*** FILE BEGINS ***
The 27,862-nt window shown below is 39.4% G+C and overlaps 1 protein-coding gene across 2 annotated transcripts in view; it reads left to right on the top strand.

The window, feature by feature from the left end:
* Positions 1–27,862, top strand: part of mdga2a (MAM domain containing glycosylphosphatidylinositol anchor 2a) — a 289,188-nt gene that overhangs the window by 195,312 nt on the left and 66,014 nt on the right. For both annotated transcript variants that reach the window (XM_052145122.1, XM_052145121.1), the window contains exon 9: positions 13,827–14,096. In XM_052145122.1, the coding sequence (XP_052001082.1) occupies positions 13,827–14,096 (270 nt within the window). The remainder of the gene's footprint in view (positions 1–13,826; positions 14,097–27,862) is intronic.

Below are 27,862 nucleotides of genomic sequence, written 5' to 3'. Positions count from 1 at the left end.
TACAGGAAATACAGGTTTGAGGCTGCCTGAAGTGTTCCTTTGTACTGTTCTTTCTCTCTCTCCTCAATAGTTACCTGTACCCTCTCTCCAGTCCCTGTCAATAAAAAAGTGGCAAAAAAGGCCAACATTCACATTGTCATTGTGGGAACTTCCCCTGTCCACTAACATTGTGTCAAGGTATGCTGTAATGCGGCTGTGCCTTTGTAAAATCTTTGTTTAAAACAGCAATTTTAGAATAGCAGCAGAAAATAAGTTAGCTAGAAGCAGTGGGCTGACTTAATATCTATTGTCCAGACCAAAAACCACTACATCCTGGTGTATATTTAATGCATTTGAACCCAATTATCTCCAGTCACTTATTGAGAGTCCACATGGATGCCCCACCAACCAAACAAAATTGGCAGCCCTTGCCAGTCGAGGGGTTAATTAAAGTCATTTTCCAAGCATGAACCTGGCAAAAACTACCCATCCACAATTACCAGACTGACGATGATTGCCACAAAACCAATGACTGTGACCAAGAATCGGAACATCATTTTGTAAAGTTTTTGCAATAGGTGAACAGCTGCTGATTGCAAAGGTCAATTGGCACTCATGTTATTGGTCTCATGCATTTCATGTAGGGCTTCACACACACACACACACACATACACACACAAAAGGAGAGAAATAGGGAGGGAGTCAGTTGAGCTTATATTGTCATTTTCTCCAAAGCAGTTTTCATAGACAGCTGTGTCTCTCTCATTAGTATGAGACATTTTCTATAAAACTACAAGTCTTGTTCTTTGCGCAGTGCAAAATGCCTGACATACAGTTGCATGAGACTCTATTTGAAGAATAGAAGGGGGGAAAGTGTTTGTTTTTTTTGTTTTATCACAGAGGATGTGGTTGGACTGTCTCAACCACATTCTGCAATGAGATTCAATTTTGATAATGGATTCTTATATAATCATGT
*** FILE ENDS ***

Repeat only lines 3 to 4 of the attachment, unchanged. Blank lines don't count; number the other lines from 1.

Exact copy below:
* Positions 1–27,862, top strand: part of mdga2a (MAM domain containing glycosylphosphatidylinositol anchor 2a) — a 289,188-nt gene that overhangs the window by 195,312 nt on the left and 66,014 nt on the right. For both annotated transcript variants that reach the window (XM_052145122.1, XM_052145121.1), the window contains exon 9: positions 13,827–14,096. In XM_052145122.1, the coding sequence (XP_052001082.1) occupies positions 13,827–14,096 (270 nt within the window). The remainder of the gene's footprint in view (positions 1–13,826; positions 14,097–27,862) is intronic.

Below are 27,862 nucleotides of genomic sequence, written 5' to 3'. Positions count from 1 at the left end.